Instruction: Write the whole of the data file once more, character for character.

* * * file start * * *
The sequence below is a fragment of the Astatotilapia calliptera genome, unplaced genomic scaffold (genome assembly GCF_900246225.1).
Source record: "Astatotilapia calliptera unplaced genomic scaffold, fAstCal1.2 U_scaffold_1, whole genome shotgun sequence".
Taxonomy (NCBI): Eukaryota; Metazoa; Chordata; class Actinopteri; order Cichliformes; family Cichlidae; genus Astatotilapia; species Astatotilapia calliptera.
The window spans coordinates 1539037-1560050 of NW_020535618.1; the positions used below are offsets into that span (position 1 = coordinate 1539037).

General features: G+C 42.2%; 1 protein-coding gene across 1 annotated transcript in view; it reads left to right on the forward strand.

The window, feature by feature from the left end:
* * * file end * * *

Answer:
The sequence below is a fragment of the Astatotilapia calliptera genome, unplaced genomic scaffold (genome assembly GCF_900246225.1).
Source record: "Astatotilapia calliptera unplaced genomic scaffold, fAstCal1.2 U_scaffold_1, whole genome shotgun sequence".
Taxonomy (NCBI): Eukaryota; Metazoa; Chordata; class Actinopteri; order Cichliformes; family Cichlidae; genus Astatotilapia; species Astatotilapia calliptera.
The window spans coordinates 1539037-1560050 of NW_020535618.1; the positions used below are offsets into that span (position 1 = coordinate 1539037).

General features: G+C 42.2%; 1 protein-coding gene across 1 annotated transcript in view; it reads left to right on the forward strand.

The window, feature by feature from the left end: